Author Topic: Open Source HW RF Signal Generator  (Read 29281 times)

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Offline SaabFAN

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Re: Open Source HW RF Signal Generator
« Reply #50 on: July 01, 2018, 08:17:00 pm »
Some Measurements of the Filters on the analog Board I took with the noise-source and the ADF4351 as Inputs.

I have also made a Video of a Frequency-Sweep:
https://youtu.be/RAp4lgueNvI

AGC is Set to max Output (Control-Voltage: 5,96V)
LPF-Select is set to Auto.

There are some curious effects at some frequencies. Suddenly signals appear that are lower than the set fundamental frequency.

The last picture attached here shows a frequency-sweep from 500 MHz to 2.490 GHz measured directly at the output of the ADF4351.

Offline RoadRunner

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Re: Open Source HW RF Signal Generator
« Reply #51 on: July 18, 2018, 07:40:44 am »
i have also made my self a crude Signal source based on AD4351. this seems be really nice candidate but goes only down to 35Mhz. it is an USB based hardware with PC application running in QT 5. i am using raw hid packages to transmit register information from. with HID raw you can send new regsiter configuration at 1ms interval.

At the lower frequency from 35 to 500Mhz i have seen signal is not very clean,  there are lot of harmonics . i am not a rf person may be because of high signal output level.

https://www.circuitvalley.com/2018/07/diy-4ghz-rf-signal-generator-adf4351-usb-qt5-linux-3Ghz.html
i also posted a crude qulity youtube video showing sweep and hop
« Last Edit: January 02, 2020, 07:09:56 pm by RoadRunner »
 

Offline SaabFAN

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Re: Open Source HW RF Signal Generator
« Reply #52 on: July 23, 2018, 11:36:49 pm »
That's an interesting device. Especially the software controlling it via USB seems handy. I haven't done anything with HID so far, but I really should look into it - Can you point me to some easy to use references?

The spectral purity of the ADF4351 isn't great because it puts out square waves. The VCOs inside the chip start at about 2.2 Ghz and frequencies lower than that are generated by dividing the VCO-Output with digital dividers.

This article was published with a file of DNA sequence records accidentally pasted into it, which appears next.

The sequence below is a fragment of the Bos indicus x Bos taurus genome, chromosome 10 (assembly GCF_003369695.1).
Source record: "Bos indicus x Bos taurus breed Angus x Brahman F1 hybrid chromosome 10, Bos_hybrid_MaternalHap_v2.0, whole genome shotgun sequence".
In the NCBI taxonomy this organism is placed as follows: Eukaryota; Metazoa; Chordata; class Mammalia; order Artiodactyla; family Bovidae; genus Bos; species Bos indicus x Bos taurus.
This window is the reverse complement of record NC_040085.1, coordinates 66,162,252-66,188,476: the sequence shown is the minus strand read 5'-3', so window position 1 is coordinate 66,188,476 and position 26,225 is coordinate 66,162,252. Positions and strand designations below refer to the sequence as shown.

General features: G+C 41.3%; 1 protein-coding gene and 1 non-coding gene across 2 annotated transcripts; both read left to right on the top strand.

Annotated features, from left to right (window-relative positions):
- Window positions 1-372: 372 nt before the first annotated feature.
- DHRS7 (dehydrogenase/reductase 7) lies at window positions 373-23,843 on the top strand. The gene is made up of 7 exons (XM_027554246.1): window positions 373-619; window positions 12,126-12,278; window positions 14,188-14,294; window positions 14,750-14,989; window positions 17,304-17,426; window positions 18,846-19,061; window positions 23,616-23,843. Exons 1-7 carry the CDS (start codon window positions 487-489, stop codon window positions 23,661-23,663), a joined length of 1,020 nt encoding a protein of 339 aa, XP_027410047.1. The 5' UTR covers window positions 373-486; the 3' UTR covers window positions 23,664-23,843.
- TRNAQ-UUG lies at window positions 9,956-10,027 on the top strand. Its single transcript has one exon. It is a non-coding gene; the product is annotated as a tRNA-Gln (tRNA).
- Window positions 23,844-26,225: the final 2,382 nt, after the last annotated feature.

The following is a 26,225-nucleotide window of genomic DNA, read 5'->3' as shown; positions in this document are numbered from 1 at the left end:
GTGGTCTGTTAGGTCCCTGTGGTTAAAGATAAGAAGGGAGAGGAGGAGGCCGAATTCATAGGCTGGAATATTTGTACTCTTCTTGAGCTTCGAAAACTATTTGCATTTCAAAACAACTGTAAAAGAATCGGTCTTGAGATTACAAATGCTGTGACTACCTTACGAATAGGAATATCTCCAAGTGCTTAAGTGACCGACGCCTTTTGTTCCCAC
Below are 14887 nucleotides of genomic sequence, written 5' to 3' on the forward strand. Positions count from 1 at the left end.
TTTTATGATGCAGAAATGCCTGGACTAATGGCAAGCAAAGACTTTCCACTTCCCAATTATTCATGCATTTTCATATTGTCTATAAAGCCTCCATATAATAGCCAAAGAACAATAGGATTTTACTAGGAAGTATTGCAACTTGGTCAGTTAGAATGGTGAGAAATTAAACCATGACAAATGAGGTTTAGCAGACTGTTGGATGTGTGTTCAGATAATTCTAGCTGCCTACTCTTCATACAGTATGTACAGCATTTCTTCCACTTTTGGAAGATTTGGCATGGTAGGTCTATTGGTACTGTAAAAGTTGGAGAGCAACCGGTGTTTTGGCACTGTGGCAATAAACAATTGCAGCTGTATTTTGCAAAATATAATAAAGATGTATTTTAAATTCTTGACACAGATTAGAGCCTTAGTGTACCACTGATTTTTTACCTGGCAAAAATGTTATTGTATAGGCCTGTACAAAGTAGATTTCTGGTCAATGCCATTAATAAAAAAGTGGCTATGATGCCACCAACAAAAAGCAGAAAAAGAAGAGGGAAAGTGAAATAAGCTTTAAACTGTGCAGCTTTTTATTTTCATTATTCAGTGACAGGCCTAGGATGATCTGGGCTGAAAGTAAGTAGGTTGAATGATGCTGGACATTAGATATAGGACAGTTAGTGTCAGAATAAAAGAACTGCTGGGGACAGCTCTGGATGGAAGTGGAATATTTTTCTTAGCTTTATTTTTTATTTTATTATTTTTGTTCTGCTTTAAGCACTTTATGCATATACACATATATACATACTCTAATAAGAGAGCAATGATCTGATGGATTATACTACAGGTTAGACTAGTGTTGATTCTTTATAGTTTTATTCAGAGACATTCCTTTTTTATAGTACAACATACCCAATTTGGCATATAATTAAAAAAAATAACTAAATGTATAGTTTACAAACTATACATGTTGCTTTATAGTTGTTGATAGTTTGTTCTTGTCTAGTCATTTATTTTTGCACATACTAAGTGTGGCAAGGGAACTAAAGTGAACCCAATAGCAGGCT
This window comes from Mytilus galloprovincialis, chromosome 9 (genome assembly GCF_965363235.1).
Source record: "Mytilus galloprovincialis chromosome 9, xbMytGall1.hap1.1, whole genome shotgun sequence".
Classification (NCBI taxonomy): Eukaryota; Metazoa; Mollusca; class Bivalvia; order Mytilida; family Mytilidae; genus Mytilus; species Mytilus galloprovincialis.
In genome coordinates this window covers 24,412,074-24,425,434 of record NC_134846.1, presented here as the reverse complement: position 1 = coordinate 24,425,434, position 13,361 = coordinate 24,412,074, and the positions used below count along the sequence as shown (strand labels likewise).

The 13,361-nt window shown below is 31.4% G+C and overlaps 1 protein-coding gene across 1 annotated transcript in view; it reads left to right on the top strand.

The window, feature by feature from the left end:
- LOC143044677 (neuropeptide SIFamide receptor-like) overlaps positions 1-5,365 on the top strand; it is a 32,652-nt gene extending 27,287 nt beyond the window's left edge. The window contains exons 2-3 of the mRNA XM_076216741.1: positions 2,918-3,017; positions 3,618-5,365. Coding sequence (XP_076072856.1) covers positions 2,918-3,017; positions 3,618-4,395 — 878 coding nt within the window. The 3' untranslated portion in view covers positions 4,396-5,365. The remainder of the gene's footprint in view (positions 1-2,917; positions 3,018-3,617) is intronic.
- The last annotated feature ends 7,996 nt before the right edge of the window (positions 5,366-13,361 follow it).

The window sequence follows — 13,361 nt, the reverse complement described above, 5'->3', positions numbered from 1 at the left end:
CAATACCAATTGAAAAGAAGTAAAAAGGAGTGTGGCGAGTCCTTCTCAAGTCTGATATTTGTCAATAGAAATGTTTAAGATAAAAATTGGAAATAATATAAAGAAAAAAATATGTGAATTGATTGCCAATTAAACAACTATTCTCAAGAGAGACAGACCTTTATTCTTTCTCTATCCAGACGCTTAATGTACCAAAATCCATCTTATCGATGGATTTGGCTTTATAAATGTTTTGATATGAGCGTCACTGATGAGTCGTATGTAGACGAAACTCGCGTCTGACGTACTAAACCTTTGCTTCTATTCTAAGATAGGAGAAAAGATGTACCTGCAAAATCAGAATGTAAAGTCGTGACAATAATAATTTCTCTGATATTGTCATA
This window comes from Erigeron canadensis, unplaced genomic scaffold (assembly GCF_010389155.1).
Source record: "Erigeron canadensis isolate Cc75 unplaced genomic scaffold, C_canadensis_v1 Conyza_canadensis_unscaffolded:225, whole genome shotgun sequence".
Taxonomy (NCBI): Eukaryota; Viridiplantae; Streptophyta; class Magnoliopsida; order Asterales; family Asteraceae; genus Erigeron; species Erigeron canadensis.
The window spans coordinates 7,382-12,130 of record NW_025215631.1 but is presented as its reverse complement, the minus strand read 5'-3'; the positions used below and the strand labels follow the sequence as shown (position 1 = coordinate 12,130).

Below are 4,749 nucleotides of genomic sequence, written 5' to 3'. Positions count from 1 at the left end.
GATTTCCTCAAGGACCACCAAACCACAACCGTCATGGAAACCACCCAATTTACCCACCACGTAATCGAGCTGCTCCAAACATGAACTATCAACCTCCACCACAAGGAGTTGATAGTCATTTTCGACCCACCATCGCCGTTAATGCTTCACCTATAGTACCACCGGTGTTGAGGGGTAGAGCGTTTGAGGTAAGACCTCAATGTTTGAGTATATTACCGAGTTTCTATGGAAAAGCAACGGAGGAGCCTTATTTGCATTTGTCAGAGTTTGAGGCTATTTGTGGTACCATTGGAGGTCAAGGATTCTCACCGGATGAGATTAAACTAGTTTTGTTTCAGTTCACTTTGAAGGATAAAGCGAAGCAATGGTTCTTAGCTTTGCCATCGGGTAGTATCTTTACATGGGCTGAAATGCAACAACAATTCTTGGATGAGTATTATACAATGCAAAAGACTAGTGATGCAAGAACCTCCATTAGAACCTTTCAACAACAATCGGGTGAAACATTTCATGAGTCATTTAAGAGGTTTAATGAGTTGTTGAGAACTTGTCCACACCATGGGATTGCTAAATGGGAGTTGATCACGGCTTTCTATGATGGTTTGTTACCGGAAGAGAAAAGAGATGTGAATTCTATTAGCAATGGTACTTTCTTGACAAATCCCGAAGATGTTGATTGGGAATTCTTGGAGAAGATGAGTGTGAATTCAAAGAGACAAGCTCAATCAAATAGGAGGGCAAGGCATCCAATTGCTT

That's why I added filters to the signal chain. Thx again to user nctnico for the software to design the microstrip structures.

I found something interesting though - the subharmonic signals visible around 1.2 GHz in the video are caused by the first LC-element of the 3Ghz LPF on the analog board.
If I put my finger on the trace, the subharmonic signal vanishes - see attached picture.
The Signal from the ADF4351 doesn't have any subharmonic signal content.

I'm now wondering how I can modify the filter accordingly to achieve the same result that placing my finger on it has and what's more at play here: Capacitance or resistance? According to my Fluke 87, placing my finger on the trace increases capacitance of the entire filter-structure by ca. 80nF and brings the resistance to about 1 MOhm. But that's measured at sub kHz frequencies obviously.


On the software-side I'm making slow progress. The ADF4351-Driver works now, as well as the drivers for the analog board and the attenuator. I want to include some more features in the setup-menu to make it compatible with builds that use different hardware, but that's secondary.
Next step is to get the AD9910-Driver working.
By the way: Does anyone know of a UI-Designer for Arduinos using the GFX-Library by Adafruit? Coding the UI by hand is quite tedious :)

Offline SaabFAN

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Re: Open Source HW RF Signal Generator
« Reply #53 on: July 24, 2018, 10:25:25 pm »
The problem with the subharmonic signals could be resolved together with forum user bastler-xx. It turns out that the output of the ADF4351-Module that has no resistor can't be used. The signal power is higher at that output, but signals can bounce back and forth. My theory is that the PIN-Attenuator reflects a significant portion of the signal , which then bounces back and forth at 1.2 GHz (the Coax cable is about 7 cm long, so wavelength / 4 @ 1,2 Ghz isn't too far away).

Now that that's solved, I installed a preamp for the ADF4351-Module to have more room to play with the PIN-Attenuator. The frequency response from 500 MHz to 2 GHz is reasonably flat, but lower and higher and signal-strength drops quite drastically and there seems to be a limit that the output-amp can't pass. It's within my original design-goal: "- -120 to +13dBm digital Amplitude control (This does not need to be flat all the way up to 3GHz, I'd be ok with some amplitude-drop above 2GHz)", but it remains a bit of an eyesore :)
I'm guessing this is in part caused by the fact that i used two double PIN-Diodes instead of a BAT64Q quad diode in the PIN-Attenuator (I've got the diodes here now, but it's too warm to fire up the hot air station :) ), as well as losses in the FR4-Board, limited precision in the etching of the filters and maybe also probably a limited frequency response of the detectors that give the OpAmp of the PIN-Attenuator feedback on the signal-strength.

Attached are two measurements with my SA:
- The Output of the PreAmp I bought on ebay, with the ADF4351 directly connected - I'm suprised by the frequency response of the thing. And wondering what type of IC is in there. - This is the Amplifier btw.: https://www.ebay.de/itm/5-6000MHz-Gain-20dB-Broadband-RF-VHF-UHF-Signal-Power-Amplifier-Verstärker-Modul/362185905078?ssPageName=STRK%3AMEBIDX%3AIT&_trksid=p2060353.m2749.l2649